A: With students, I believe in calling them into conversations to address this type of behavior, rather than calling them out and publicly shaming them. In my classroom, we used restorative justice practices so that there's an understanding of the damage that has been created, all community members have the opportunity to be heard, and the focus is on repairing the harm done. I would begin by telling these students something along the lines of, "You might not be aware of this, but there is a lot of painful history behind the words or behaviors you chose," and would explain how their choices harmed our classroom community, rather than helped. I would also ask the students in question to identify where they heard or received these messages about Asian people, so we can begin to unpack and dismantle their racial biases.
Q: For teachers who might feel uncomfortable addressing anti-Asian racism with their students, what advice would you give them, especially for teachers who don’t identify as Asian American? What would be at risk if the topic was avoided?
A: I've always appreciated the quote, "What you permit, you promote." A lot of people seem to forget that staying silent on certain issues sends a message on its own. If teachers or adults center their own comfort by ignoring or minimizing anti-Asian racism, they're sending the message that these words and behaviors are acceptable, and kids will follow their lead. If teachers are uncomfortable addressing anti-Asian racism, the first question I have is where that discomfort comes from. Is it because they simply don't know about the issue? Are they worried about saying the wrong thing, or not having the right language? We are at a point where there is so much free information readily available. Listen to the podcasts, "Asian Enough Podcast," or "Code Switch." Check out the free Asian American Racial Justice Toolkit. Read books by diverse Asian authors and activists. Ignorance is not an excuse to disengage.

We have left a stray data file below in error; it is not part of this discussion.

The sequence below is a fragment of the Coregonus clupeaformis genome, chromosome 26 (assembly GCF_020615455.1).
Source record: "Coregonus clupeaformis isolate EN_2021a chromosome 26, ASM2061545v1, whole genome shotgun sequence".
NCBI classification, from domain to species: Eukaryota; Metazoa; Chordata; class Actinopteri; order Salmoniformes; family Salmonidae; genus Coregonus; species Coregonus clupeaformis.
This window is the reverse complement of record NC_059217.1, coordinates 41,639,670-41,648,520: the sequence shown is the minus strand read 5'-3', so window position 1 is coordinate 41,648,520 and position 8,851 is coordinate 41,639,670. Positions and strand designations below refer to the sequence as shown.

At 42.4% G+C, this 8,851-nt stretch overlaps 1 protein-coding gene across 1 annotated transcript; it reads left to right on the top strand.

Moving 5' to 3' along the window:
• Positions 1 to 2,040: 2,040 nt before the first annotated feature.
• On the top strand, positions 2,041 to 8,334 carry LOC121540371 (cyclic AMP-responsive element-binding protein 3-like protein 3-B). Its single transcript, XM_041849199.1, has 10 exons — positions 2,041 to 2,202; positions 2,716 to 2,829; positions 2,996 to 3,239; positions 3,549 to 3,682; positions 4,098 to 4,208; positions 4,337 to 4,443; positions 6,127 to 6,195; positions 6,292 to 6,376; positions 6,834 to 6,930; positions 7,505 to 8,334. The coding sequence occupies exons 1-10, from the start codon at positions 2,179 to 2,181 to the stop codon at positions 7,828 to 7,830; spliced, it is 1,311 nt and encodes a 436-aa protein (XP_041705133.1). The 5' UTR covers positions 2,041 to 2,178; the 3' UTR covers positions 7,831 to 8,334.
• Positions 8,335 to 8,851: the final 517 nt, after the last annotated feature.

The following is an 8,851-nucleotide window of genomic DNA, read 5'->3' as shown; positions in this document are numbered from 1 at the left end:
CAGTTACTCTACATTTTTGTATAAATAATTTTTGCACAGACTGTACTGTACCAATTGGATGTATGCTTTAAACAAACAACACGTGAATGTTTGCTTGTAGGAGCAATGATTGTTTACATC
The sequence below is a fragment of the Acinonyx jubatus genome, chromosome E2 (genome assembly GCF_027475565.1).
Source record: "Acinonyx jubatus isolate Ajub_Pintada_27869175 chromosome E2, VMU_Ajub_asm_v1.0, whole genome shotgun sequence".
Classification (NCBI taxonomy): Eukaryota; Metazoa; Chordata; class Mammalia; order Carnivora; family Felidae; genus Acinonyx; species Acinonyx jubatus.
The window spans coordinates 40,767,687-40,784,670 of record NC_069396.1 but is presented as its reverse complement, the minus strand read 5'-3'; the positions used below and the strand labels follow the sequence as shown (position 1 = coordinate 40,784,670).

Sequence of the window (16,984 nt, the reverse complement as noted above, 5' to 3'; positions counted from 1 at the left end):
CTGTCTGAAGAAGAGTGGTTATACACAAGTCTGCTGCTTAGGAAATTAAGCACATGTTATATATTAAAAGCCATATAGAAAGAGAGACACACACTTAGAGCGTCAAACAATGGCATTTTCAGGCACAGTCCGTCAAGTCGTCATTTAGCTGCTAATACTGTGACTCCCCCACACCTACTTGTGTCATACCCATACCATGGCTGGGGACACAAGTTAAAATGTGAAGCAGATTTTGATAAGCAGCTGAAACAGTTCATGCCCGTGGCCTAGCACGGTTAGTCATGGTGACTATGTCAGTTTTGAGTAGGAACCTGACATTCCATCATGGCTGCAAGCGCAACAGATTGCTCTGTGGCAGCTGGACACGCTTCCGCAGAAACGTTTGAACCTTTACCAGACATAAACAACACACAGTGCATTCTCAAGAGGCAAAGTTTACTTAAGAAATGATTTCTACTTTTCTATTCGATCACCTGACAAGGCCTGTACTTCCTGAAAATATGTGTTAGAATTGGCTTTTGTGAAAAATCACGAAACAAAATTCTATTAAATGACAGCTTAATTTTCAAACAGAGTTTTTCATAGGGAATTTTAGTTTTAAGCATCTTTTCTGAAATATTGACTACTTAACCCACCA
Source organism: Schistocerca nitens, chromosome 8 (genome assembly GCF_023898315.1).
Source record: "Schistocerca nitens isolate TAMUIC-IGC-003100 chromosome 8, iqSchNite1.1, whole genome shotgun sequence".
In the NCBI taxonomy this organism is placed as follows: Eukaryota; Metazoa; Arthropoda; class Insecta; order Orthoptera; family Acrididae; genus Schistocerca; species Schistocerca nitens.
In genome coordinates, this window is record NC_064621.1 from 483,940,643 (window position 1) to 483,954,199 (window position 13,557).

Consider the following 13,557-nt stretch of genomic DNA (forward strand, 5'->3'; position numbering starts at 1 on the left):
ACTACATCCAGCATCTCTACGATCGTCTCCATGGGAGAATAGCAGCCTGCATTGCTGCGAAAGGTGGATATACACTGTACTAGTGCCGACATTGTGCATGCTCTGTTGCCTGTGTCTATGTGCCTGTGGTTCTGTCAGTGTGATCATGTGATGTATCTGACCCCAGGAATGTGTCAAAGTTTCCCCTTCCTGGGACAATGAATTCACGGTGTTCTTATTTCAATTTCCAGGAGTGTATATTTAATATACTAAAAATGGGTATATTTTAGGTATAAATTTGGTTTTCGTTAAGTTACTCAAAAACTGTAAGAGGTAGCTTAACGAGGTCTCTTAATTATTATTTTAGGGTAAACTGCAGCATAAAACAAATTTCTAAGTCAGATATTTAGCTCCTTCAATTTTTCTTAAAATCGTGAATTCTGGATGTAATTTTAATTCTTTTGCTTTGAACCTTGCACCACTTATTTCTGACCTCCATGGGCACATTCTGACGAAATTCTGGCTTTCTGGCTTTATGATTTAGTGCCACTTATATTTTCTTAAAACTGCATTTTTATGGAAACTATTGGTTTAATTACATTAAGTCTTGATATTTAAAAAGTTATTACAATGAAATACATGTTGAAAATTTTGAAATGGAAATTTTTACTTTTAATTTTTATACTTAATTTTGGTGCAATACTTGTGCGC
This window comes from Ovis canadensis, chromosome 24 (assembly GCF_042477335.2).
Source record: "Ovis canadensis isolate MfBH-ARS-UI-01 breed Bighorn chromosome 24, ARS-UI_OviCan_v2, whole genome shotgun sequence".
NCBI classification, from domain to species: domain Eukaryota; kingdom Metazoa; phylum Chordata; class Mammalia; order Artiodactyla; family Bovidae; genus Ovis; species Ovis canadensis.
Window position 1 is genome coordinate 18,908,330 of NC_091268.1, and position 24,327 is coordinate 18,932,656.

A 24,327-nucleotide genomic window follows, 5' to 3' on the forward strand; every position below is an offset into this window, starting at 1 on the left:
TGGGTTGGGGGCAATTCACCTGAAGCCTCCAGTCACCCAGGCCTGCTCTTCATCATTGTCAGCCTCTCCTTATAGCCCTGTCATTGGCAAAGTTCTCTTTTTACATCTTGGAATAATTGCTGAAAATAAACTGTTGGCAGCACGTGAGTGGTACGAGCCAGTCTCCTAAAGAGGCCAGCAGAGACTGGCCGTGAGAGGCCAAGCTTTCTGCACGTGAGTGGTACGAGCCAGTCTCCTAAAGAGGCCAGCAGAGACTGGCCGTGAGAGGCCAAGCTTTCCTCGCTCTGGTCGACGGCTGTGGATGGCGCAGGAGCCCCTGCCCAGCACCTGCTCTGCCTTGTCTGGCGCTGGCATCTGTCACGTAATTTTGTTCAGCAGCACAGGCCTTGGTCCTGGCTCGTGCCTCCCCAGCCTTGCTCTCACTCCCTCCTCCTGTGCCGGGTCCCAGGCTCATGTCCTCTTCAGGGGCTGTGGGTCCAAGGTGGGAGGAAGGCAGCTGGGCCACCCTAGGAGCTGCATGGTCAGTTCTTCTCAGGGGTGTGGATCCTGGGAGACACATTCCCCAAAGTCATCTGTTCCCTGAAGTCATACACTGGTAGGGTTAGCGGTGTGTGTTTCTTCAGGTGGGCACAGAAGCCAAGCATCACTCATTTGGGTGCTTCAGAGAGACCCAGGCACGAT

I would caution teachers to be aware of how they're representing Asian individuals and Asian American history. Far too often, lessons and inclusion of people of the global majority are presented from a deficit-based lens, or through examples of injustice and oppression. All students need to form positive self-identities and respect those of others. I'd recommend beginning with books or lessons that hold up Asian American individuals or history for their culture, contributions, and resilience before diving into anti-Asian racism.
Q: We learn in your TED Talk that your students became deeply engaged in conversations about race and equity. What can adults learn from your students?
A: My students are some of the most incredible humans, and there is so much adults can constantly learn from youth. They love to ask questions to further their understanding. They are open to learning and adjusting their language and behavior to be respectful towards others. They care deeply about justice and equity. In anti-bias and anti-racism work, there's an emphasis on creating brave spaces and accepting and expecting non-closure, and I love that my students are unafraid to engage with the unknown.
We are also in the beginning stages of creating a parent resource for talking to children about Asian American identity and anti-Asian racism. This discussion guide will provide age-appropriate conversation starters and specific strategies for parents to navigate issues from intergenerational trauma to identity-based bullying in schools.